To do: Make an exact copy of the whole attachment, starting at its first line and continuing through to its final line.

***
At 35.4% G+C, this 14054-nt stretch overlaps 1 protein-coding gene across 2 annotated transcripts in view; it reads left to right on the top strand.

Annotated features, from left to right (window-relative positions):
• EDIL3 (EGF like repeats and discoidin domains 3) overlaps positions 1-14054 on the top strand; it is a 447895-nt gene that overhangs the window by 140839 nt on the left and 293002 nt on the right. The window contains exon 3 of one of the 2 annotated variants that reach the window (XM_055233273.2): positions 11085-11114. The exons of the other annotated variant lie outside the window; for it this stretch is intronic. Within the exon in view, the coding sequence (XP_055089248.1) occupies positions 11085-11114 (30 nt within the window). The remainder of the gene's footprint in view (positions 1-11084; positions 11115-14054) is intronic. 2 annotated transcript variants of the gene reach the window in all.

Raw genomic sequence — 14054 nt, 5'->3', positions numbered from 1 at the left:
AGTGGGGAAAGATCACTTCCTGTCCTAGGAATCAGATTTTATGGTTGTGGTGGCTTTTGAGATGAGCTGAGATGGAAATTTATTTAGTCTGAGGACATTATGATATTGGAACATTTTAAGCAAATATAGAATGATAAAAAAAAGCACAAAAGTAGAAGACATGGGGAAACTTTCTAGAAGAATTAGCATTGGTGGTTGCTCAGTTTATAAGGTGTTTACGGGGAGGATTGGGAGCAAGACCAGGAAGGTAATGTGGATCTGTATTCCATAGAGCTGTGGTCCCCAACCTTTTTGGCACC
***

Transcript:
At 35.4% G+C, this 14054-nt stretch overlaps 1 protein-coding gene across 2 annotated transcripts in view; it reads left to right on the top strand.

Annotated features, from left to right (window-relative positions):
• EDIL3 (EGF like repeats and discoidin domains 3) overlaps positions 1-14054 on the top strand; it is a 447895-nt gene that overhangs the window by 140839 nt on the left and 293002 nt on the right. The window contains exon 3 of one of the 2 annotated variants that reach the window (XM_055233273.2): positions 11085-11114. The exons of the other annotated variant lie outside the window; for it this stretch is intronic. Within the exon in view, the coding sequence (XP_055089248.1) occupies positions 11085-11114 (30 nt within the window). The remainder of the gene's footprint in view (positions 1-11084; positions 11115-14054) is intronic. 2 annotated transcript variants of the gene reach the window in all.

Raw genomic sequence — 14054 nt, 5'->3', positions numbered from 1 at the left:
AGTGGGGAAAGATCACTTCCTGTCCTAGGAATCAGATTTTATGGTTGTGGTGGCTTTTGAGATGAGCTGAGATGGAAATTTATTTAGTCTGAGGACATTATGATATTGGAACATTTTAAGCAAATATAGAATGATAAAAAAAAGCACAAAAGTAGAAGACATGGGGAAACTTTCTAGAAGAATTAGCATTGGTGGTTGCTCAGTTTATAAGGTGTTTACGGGGAGGATTGGGAGCAAGACCAGGAAGGTAATGTGGATCTGTATTCCATAGAGCTGTGGTCCCCAACCTTTTTGGCACC